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5 Things You Should Never Do With Your Restaurant's Website

Basically how I spend my life
Basically how I spend my life

The first thing I do when I get up in the morning is wake up my laptop and check Twitter. When I leave the house, the first thing I check for when I do my three-pat pocket test is my phone, not my keys or my wallet. The first thing I do when I get into work? E-mail. Then coffee.

Let's just say that the Internet is a big part of our lives now (I guess there's an argument to be made that I spend too much time online, but let's ignore that). But, despite how often the Internet finds itself in our pants, our homes, and our cars, I still run into websites that are just... horrible. Terrible.

5. Not Having a Mobile Site

This might start off sounding like an Internet marketing article trying to convince you to do one thing or another, but I promise it's not.

Mobile devices accounted for 13 percent of all web traffic in 2012. People use their smartphones to look up restaurants. Please, please, pleaseeeee have a mobile site. The faster I can find your hours and menu, the faster I can drive to your restaurant and eat. Your mobile site doesn't have to be pretty, it doesn't have to be complex, and it doesn't have to have your entire restaurant's history on it. I'm not going to miss your photo slideshows or meticulously timed drop-down menus when I'm hungry--all I need are hours, the phone number, location and menu.

Really, it's almost polite having a simple mobile website; it leaves me more battery life for Draw Something and Words With Friends.

4. Obnoxious Noises

Not pictured, something appetizing
Not pictured, something appetizing

Let's just say there's a local restaurant which has a sweet that's one of my favorite desserts. But the first time I visited their website with headphones in I stopped being hungry and started fearing for my life and my hearing.

Listen, having random songs or clips of cawing was okay last decade. The Internet was a strange place then. It was just growing out of the auto-play music era of Geocities and Angelfire. But now? The Internet is a tranquil paradise. At least, until I start being attacked by birds.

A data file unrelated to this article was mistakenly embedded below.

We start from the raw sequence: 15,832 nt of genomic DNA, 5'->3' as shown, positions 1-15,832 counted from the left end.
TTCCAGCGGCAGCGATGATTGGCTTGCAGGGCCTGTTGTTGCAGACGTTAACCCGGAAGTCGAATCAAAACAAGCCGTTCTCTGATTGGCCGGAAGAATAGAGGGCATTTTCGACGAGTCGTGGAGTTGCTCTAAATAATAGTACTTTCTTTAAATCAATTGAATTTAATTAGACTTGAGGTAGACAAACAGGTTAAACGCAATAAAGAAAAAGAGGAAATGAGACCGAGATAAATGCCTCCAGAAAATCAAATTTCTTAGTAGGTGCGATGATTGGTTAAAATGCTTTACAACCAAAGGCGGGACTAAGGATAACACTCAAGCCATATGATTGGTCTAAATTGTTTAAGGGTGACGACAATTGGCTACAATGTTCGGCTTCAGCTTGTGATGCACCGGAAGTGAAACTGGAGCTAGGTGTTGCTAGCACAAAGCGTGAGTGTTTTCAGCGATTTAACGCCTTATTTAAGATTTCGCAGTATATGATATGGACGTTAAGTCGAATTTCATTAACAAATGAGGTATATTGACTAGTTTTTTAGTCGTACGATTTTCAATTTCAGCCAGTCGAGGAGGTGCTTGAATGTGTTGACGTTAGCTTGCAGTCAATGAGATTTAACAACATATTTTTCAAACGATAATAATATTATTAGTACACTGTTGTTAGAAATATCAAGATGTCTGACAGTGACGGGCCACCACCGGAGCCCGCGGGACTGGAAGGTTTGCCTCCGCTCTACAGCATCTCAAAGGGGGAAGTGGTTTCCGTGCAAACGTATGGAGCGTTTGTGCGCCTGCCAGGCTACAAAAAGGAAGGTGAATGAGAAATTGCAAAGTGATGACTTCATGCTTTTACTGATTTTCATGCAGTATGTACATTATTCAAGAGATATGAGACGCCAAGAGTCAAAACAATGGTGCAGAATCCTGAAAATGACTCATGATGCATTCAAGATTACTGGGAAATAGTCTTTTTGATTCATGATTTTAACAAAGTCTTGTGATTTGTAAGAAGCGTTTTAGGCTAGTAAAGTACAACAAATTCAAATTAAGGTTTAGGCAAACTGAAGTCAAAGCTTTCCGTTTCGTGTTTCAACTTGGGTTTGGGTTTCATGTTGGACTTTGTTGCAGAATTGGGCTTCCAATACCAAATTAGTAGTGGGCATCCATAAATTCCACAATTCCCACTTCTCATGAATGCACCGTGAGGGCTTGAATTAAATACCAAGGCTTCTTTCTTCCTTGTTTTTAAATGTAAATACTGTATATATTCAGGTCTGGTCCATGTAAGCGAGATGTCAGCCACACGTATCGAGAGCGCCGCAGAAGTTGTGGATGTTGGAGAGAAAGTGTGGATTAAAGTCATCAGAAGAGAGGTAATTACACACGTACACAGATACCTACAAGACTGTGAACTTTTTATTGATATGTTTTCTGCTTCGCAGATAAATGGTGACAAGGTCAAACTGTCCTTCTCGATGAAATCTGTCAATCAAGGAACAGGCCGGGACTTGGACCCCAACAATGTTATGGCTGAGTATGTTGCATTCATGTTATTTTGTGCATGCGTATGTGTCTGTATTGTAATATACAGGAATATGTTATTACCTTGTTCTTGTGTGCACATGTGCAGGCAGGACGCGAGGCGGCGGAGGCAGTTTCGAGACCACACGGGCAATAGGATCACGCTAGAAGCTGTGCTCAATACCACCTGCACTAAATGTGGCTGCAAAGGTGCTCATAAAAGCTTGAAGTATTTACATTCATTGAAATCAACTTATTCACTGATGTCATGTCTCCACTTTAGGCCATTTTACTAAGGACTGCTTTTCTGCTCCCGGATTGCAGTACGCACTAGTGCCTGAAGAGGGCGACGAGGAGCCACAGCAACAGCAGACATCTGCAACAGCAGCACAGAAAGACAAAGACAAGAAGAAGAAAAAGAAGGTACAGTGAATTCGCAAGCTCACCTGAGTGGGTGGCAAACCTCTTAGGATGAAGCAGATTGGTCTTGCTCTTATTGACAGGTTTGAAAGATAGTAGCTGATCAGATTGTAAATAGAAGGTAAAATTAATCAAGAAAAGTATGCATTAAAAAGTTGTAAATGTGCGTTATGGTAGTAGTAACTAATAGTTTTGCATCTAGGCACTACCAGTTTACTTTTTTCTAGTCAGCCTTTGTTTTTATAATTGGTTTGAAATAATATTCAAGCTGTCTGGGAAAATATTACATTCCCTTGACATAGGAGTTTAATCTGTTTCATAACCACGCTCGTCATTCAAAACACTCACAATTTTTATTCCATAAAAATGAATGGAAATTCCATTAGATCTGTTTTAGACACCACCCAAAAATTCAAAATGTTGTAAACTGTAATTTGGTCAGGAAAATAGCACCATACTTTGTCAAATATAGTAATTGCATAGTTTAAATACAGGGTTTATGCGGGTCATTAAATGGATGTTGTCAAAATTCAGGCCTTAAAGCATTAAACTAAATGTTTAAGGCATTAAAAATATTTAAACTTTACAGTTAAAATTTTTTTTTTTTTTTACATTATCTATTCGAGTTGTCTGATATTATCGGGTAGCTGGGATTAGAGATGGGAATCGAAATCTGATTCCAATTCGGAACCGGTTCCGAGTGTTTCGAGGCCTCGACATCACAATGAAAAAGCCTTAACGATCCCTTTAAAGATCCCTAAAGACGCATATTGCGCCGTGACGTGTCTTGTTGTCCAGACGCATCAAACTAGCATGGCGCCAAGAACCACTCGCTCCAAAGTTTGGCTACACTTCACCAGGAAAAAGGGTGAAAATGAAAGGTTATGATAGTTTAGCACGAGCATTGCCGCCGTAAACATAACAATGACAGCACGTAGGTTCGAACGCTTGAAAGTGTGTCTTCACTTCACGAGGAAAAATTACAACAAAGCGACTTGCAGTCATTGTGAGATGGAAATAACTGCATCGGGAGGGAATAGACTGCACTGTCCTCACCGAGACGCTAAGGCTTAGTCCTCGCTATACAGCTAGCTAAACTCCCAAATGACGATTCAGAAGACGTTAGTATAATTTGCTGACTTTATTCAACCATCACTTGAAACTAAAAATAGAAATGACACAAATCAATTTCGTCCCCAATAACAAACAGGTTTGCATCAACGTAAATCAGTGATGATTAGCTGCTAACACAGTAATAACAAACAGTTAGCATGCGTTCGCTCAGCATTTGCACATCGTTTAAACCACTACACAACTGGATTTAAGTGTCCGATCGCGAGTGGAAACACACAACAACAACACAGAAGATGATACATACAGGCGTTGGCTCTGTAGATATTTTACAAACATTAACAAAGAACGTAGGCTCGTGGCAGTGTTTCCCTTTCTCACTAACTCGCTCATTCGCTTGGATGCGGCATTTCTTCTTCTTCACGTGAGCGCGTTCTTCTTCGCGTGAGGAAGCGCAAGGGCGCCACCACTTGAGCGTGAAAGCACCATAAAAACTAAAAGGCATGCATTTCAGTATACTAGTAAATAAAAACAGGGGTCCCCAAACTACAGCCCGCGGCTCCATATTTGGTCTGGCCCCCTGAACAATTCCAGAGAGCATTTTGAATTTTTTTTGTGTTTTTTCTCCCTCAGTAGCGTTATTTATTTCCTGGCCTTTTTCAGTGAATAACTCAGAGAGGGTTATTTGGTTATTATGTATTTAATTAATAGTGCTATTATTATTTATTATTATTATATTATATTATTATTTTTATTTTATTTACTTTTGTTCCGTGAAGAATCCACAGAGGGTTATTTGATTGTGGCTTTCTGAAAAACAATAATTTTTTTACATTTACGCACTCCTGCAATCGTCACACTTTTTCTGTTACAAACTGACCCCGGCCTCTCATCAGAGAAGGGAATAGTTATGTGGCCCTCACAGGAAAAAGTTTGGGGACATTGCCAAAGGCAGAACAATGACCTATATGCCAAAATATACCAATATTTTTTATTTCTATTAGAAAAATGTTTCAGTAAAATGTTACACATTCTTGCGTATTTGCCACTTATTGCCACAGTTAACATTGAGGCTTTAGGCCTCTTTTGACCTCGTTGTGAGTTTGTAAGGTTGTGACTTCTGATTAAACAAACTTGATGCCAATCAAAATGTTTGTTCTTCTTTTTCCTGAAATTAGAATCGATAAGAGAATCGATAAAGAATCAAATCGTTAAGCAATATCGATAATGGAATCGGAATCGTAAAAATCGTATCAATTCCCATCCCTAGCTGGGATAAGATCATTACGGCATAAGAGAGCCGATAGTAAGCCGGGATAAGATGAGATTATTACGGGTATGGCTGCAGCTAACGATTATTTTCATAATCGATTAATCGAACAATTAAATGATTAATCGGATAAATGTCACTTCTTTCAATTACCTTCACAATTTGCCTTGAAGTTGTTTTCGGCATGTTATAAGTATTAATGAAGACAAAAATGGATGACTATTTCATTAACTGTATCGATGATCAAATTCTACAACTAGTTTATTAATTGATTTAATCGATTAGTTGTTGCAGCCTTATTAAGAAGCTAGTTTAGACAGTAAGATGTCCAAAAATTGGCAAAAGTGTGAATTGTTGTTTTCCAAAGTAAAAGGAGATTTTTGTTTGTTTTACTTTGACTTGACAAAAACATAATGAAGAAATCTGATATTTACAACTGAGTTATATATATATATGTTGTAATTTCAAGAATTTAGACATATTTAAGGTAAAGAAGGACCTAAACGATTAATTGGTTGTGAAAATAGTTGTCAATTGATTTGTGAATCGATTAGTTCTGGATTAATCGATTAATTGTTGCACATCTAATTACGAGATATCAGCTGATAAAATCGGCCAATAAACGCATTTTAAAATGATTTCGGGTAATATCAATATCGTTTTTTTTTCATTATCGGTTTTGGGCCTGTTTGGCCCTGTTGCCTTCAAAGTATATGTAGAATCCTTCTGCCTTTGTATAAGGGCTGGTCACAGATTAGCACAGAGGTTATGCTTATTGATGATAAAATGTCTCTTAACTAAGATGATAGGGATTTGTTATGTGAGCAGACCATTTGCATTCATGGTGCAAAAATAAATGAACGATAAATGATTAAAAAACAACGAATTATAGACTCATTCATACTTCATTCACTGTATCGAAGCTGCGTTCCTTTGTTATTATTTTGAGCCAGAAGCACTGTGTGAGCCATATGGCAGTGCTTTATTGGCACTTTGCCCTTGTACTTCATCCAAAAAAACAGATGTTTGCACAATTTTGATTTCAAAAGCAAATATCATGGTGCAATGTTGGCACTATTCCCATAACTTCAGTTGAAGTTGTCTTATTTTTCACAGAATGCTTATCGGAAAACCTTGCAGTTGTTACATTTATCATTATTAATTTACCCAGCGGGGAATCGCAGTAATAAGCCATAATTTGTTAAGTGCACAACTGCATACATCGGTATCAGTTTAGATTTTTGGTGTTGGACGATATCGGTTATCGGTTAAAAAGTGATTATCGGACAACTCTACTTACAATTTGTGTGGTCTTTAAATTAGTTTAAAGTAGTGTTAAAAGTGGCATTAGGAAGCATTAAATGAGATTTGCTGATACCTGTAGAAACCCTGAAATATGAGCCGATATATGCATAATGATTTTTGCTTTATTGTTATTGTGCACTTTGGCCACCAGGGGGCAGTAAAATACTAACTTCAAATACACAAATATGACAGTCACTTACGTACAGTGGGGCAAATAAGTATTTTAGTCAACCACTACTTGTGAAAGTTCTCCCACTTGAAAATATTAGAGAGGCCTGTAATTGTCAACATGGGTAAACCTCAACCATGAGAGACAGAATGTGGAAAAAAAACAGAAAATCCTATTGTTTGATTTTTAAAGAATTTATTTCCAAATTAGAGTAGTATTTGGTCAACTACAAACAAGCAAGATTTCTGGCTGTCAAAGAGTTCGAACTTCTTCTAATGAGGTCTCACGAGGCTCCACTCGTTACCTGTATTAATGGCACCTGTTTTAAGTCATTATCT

3. Flash-based Websites

5 Things You Should Never Do With Your Restaurant's Website

Another local restaurant has a website that's kind of cute in a kitschy sort of way, but it's the perfect example of why purely Flash-based websites need to die. It's slow, it's clunky, and, honestly, it hurts more than it helps.

For one, search engines can't index text in Flash files, so if you're googling something you saw on their menu, you're going to end up empty handed. Oh, and you can't look at it on your phone.

Sure, if you have a recent enough version of Flash installed, if you're on a desktop, if you allow every script object to run, and if you click around for a bit you can find the menu, hours, and location of the restaurant, but if you want to send your friend a link? Maybe have him look at a menu? Good luck.

2.Misspell Your Restaurant Name

Come on guys, you're better than this
Come on guys, you're better than this

This is a no brainer, right? No one needs to be told to spell their name correctly in their URL. Right?

Apparently, bánh-mì-purveyor-to-the-masses Lee's Sandwiches didn't get the memo. Where do you go if you want to visit the sandwich store's official webpage?

www.leesandwiches.com. And, according to the site's WHOIS information, Lee's Andwiches' website was created in 1998--the same year Google was born.

Stranger still? The correct spelling, www.LeesSandwiches does exist, but it redirects to the misspelled URL. Why not have it the other way around?

1. Not Have a Website

Kaisen, noooo
Kaisen, noooo

Guys, websites are important. Yelp, Facebook and Google aside, having just a simple webpage people can reference is super helpful. You should be proud your restaurant, so why make it so I have to reference photos of your menu someone else took with a shitty camera and uploaded online whenever I'm trying to decide where to eat? Your website doesn't even need to be complex, just don't screw anything up and you'll already be ahead of the curve.

Charles Lam is the Seattle-based editor of the Northwest Asian Weekly, a former Weekly intern and forever Weekling, and misses Orange County food greatly. He'll be feeding Forkers listicles every week! You can follow him on Twitter @charlesnlam.

Follow Stick a Fork In It on Twitter @ocweeklyfood or on Facebook!



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